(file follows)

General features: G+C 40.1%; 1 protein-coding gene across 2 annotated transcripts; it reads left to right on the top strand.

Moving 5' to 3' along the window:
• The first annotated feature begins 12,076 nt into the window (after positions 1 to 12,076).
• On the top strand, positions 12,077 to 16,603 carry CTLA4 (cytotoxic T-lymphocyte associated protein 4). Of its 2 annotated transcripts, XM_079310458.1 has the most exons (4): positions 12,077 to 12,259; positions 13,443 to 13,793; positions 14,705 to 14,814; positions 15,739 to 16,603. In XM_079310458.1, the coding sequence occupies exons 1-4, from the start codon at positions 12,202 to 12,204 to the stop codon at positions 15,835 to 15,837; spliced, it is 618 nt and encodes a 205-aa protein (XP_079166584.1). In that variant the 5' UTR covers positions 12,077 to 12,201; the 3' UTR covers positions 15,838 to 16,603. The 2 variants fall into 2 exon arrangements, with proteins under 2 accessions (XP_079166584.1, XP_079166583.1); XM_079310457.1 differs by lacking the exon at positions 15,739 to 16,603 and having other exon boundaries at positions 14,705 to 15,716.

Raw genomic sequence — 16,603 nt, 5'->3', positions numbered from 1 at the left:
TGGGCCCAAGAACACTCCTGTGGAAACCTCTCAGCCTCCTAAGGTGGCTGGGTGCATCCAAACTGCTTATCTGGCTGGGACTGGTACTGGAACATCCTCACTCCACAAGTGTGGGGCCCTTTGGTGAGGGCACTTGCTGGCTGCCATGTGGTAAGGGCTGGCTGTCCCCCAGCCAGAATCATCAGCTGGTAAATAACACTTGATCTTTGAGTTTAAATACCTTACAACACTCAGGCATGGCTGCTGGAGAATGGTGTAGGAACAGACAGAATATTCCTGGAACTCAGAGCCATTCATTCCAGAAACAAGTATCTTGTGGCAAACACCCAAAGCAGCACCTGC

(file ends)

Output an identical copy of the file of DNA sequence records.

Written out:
General features: G+C 40.1%; 1 protein-coding gene across 2 annotated transcripts; it reads left to right on the top strand.

Moving 5' to 3' along the window:
• The first annotated feature begins 12,076 nt into the window (after positions 1 to 12,076).
• On the top strand, positions 12,077 to 16,603 carry CTLA4 (cytotoxic T-lymphocyte associated protein 4). Of its 2 annotated transcripts, XM_079310458.1 has the most exons (4): positions 12,077 to 12,259; positions 13,443 to 13,793; positions 14,705 to 14,814; positions 15,739 to 16,603. In XM_079310458.1, the coding sequence occupies exons 1-4, from the start codon at positions 12,202 to 12,204 to the stop codon at positions 15,835 to 15,837; spliced, it is 618 nt and encodes a 205-aa protein (XP_079166584.1). In that variant the 5' UTR covers positions 12,077 to 12,201; the 3' UTR covers positions 15,838 to 16,603. The 2 variants fall into 2 exon arrangements, with proteins under 2 accessions (XP_079166584.1, XP_079166583.1); XM_079310457.1 differs by lacking the exon at positions 15,739 to 16,603 and having other exon boundaries at positions 14,705 to 15,716.

Raw genomic sequence — 16,603 nt, 5'->3', positions numbered from 1 at the left:
TGGGCCCAAGAACACTCCTGTGGAAACCTCTCAGCCTCCTAAGGTGGCTGGGTGCATCCAAACTGCTTATCTGGCTGGGACTGGTACTGGAACATCCTCACTCCACAAGTGTGGGGCCCTTTGGTGAGGGCACTTGCTGGCTGCCATGTGGTAAGGGCTGGCTGTCCCCCAGCCAGAATCATCAGCTGGTAAATAACACTTGATCTTTGAGTTTAAATACCTTACAACACTCAGGCATGGCTGCTGGAGAATGGTGTAGGAACAGACAGAATATTCCTGGAACTCAGAGCCATTCATTCCAGAAACAAGTATCTTGTGGCAAACACCCAAAGCAGCACCTGC